Legal Information: Florida

Custody

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Updated: 
November 10, 2017

Can a parent who committed violence get custody (parental responsibility) or visitation (time-sharing)?

Sometimes. It depends on the circumstances of the case. If the parent has been convicted (found guilty in criminal court) of certain domestic violence crimes that are either first degree misdemeanors or felonies or is in prison due to circumstances that are grounds for terminating that person's parental rights, the judge must assume that it would not be in the child’s best interest to give parental responsibility and time-sharing to that parent. However, that parent has the right to present evidence to try to change the judge’s mind and prove that it would not be harmful to the child to have parental responsibility or time-sharing.

Even if the parent has not been convicted of any offense of domestic violence or child abuse and even if you don’t have an injunction for protection against domestic violence, the judge will still consider any evidence of domestic violence or child abuse when deciding what type of parental responsibility or time-sharing the abuser will get. Evidence of abuse is viewed as evidence of harm to the child.1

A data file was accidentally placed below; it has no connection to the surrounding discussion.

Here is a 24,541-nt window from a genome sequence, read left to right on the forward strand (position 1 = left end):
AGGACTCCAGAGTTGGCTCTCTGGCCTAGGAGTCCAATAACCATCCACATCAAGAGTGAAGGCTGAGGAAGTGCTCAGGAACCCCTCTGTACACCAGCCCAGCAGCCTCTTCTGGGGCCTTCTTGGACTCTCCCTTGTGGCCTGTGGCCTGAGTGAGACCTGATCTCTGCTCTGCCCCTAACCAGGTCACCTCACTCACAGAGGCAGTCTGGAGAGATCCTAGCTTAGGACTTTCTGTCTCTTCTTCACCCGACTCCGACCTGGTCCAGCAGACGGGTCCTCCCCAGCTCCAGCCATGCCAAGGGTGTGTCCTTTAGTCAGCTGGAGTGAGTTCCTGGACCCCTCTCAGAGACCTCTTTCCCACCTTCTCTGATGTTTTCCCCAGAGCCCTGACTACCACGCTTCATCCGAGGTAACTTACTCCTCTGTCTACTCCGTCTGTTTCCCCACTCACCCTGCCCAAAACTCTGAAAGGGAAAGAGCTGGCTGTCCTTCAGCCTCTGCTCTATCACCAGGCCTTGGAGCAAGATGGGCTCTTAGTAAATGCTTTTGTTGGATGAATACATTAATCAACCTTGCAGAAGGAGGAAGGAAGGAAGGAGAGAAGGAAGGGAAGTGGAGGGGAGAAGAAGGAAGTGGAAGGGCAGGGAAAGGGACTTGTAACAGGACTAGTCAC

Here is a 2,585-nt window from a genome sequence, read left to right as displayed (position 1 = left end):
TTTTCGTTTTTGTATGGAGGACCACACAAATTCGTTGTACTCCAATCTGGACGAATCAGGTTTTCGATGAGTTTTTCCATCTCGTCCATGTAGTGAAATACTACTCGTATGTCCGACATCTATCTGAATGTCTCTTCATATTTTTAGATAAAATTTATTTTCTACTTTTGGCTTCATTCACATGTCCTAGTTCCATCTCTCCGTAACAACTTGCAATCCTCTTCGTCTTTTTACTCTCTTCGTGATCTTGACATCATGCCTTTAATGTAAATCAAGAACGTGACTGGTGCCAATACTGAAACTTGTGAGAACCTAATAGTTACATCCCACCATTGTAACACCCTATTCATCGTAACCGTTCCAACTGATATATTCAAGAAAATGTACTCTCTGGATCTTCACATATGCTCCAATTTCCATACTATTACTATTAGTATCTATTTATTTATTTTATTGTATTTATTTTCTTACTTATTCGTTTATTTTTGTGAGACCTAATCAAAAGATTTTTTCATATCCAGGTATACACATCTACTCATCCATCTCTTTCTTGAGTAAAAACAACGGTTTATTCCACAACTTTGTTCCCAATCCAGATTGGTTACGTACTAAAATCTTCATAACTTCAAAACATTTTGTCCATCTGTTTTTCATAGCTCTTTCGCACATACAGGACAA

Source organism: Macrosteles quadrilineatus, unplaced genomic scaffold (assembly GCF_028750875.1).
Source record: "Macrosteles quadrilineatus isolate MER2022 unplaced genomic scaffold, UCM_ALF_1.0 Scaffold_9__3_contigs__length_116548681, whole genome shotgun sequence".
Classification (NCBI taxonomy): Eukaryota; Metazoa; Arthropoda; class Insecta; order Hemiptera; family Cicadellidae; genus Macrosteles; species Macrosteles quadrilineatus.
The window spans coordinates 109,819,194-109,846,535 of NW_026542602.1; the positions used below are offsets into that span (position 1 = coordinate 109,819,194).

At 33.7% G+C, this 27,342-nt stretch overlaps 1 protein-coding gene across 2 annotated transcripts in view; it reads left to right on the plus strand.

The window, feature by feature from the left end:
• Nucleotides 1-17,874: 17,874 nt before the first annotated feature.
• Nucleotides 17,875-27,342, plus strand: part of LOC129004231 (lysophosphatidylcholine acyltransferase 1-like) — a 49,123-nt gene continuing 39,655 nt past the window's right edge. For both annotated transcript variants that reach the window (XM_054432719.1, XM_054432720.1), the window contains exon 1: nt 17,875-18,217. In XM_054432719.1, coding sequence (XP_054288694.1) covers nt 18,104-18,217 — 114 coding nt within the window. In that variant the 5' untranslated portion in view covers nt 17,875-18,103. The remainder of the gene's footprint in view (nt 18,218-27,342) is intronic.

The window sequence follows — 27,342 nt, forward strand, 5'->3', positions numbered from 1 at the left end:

If the judge decides to order visitation (time-sharing) by the parent who committed violence, you can ask that the visitation be supervised or very limited. The judge may do so if s/he believes it is necessary to protect your safety and the child’s safety. However, if the judge does not believe that you or your child remains at risk from the abuser, the judge may order unsupervised time-sharing.

If you feel there is a continuing risk of violence to you or your child, or if new incidents happen during the visitation, you may be able to apply for an injunction for protection against domestic violence to help keep you safe.

1 F.S.A. § 61.13(2)(c)(2)